A Spiced Whisky Cocktail for Extra-Chilly Winter Nights

Mixologist Jeff Bell shares his recipe for warm Spey Cider.

December 11, 2019

We've partnered with The Balvenie Single Malt Scotch Whisky—each bottle is made with distinctive character and craftsmanship—to share the many ways we're celebrating the season, from sipping cozy cocktails with friends to whipping up holiday-ready recipes.

If the idea of curling up by a roaring fireplace, as snow gently falls outside the window, sounds like a perfect way to spend a winter evening, you've come to the right place.

But if (like me) you don't have a hearth at home, this Spey Cider from Jeff Bell—an award-winning mixologist—comes pretty close to hitting all those same cozy notes.

Apple cider, a flavorful pumpkin consommé, and a medley of warm spices (cardamom, cinnamon, clove, ginger, and more) give this cocktail plenty of toasty, fireside flavors. But the real star is a single malt whisky—its notes of toffee, vanilla, and a hint of fruit help tie all the elements together.

Check out the video above to watch Jeff and Senior Editor/Whisky Fan Eric Kim make this holiday-ready drink in our test kitchen, plus get a few of their tips for pulling it off at home.

More Wintry Whisky Favorites

This year, celebrate the Season to Taste. We're teaming up The Balvenie Single Malt Scotch Whisky—makers of award-winning bottlings carefully crafted in the Scottish Highlands—to share recipes and traditions from a few of our favorites chefs, bakers, and cocktail pros. Here, award-winning mixologist Jeff Bell shares the recipe for one of his go-to winter drinks, a toasty Spey Cider starring The Balvenie 14 Year Old Caribbean Cask. Perfect for everything from cocktails to cooking, or just sipping neat, The Balvenie Single Malt Scotch Whisky is an excellent addition to any bar cart for the holidays and beyond.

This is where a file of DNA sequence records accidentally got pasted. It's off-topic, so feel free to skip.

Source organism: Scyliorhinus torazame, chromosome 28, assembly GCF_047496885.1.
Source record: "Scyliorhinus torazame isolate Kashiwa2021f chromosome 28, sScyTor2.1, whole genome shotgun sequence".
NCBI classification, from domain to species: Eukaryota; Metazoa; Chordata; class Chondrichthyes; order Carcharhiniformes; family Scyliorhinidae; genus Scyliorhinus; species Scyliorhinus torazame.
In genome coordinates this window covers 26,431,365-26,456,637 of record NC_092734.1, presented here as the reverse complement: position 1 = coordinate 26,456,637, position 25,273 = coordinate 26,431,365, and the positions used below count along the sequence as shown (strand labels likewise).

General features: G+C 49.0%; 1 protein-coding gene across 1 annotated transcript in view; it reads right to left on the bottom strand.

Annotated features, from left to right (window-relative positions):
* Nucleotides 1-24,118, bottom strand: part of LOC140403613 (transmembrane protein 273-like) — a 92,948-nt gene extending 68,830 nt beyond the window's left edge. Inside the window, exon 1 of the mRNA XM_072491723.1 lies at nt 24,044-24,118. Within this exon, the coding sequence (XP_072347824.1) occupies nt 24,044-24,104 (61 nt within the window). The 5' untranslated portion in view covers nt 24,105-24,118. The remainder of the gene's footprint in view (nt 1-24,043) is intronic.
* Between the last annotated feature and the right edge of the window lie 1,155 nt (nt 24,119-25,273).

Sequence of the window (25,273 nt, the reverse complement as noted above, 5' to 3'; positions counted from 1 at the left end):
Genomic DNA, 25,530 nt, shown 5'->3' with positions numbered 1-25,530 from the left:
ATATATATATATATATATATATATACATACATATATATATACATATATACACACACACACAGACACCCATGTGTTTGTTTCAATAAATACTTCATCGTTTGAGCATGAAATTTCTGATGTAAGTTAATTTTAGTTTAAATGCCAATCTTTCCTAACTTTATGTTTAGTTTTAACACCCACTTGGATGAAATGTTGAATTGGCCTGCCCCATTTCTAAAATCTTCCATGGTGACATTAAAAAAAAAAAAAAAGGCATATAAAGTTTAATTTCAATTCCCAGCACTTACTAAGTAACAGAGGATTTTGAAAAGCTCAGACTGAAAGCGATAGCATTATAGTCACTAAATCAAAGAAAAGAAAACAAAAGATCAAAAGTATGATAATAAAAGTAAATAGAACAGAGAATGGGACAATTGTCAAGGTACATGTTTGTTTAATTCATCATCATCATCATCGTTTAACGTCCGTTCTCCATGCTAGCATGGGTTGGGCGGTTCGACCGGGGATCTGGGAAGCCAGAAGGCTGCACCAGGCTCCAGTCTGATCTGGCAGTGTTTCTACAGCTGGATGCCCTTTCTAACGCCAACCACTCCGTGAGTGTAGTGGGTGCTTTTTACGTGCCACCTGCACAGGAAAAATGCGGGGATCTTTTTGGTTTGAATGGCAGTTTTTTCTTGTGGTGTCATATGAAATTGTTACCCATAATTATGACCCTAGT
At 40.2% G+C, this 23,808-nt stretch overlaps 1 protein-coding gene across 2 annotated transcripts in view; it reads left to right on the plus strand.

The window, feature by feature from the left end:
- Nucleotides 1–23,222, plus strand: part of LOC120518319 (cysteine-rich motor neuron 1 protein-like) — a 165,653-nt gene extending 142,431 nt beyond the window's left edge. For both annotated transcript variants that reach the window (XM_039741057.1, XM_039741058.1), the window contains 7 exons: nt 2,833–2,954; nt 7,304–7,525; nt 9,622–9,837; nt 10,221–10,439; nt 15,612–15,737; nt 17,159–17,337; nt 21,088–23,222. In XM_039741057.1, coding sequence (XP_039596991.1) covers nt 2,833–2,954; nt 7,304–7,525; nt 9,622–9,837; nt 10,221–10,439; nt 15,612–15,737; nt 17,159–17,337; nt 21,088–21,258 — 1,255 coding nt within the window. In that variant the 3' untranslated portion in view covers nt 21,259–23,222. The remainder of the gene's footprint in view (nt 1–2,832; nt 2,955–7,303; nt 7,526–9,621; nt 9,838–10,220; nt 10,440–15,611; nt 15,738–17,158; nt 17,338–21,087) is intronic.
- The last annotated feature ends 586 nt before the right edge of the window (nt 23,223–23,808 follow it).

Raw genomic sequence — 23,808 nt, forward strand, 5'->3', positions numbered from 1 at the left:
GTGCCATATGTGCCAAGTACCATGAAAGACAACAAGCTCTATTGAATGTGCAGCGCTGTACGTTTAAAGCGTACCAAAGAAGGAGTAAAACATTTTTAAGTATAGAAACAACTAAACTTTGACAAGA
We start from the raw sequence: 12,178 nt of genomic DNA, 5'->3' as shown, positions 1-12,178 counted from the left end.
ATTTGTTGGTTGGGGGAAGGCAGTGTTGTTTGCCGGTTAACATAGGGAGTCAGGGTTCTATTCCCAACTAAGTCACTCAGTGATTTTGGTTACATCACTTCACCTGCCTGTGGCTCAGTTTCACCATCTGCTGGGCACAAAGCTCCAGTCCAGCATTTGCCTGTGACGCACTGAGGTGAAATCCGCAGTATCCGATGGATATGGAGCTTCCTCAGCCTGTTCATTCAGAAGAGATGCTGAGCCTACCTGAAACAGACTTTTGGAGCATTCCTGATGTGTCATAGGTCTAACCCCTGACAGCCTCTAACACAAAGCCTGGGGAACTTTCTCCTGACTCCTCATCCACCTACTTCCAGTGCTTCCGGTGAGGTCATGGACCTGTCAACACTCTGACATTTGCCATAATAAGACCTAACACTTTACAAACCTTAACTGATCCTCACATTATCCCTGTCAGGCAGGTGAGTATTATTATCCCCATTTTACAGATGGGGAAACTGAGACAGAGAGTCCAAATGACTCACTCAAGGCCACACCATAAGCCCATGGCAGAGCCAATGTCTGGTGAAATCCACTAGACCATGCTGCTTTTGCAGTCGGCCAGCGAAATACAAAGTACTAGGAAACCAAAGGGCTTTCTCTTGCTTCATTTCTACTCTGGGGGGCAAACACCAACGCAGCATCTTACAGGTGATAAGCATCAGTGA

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See what other Food52 readers are saying.

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Erin Alexander

Written by: Erin Alexander

Erin Alexander is the Managing Editor of Food52.


adambravo December 24, 2019
This sounds fabulous if you own a restaurant or a bar and are serving dozens of people, which might justify the huge effort required. Nine ingredients, including 128 oz of store-bought cider, to yield 3 oz of spiced cider? And where does one get a handful of sliced pumpkin--for the 1/2 oz of consommé--without decimating an entire pumpkin? I also agree with Bill W that the huge melange of ingredients (15 + garnish) would overwhelm a top-shelf scotch. Finally, although not unmanageable, I am slightly perplexed why one part of the recipe is in Imperial units, while the other part is metric.
Rita C. December 14, 2019
It sounded wonderful until the pumpkin consommé. Why does pumpkin have to be in everything?
Mike B. December 12, 2019
This recipe is excessive, uninventive, overly complicated, expensive and uses random store bought cider? Everything is so specific except that..
Bill W. December 11, 2019
What a waste of good scotch. In a drink like that just use the cheap stuff.